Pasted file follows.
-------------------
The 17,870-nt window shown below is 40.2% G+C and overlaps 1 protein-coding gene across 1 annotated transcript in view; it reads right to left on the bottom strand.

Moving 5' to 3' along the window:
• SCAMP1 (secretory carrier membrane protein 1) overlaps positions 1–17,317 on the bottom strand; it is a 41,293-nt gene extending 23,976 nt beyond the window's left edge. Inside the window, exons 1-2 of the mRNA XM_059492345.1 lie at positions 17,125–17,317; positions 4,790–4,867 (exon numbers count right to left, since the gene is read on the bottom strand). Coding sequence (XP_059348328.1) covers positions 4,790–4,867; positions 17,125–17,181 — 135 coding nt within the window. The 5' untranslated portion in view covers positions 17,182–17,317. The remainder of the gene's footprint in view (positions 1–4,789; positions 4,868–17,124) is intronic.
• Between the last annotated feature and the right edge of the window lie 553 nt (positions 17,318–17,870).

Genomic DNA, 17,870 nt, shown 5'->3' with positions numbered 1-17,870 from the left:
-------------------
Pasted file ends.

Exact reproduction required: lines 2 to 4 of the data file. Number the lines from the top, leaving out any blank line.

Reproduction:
Moving 5' to 3' along the window:
• SCAMP1 (secretory carrier membrane protein 1) overlaps positions 1–17,317 on the bottom strand; it is a 41,293-nt gene extending 23,976 nt beyond the window's left edge. Inside the window, exons 1-2 of the mRNA XM_059492345.1 lie at positions 17,125–17,317; positions 4,790–4,867 (exon numbers count right to left, since the gene is read on the bottom strand). Coding sequence (XP_059348328.1) covers positions 4,790–4,867; positions 17,125–17,181 — 135 coding nt within the window. The 5' untranslated portion in view covers positions 17,182–17,317. The remainder of the gene's footprint in view (positions 1–4,789; positions 4,868–17,124) is intronic.
• Between the last annotated feature and the right edge of the window lie 553 nt (positions 17,318–17,870).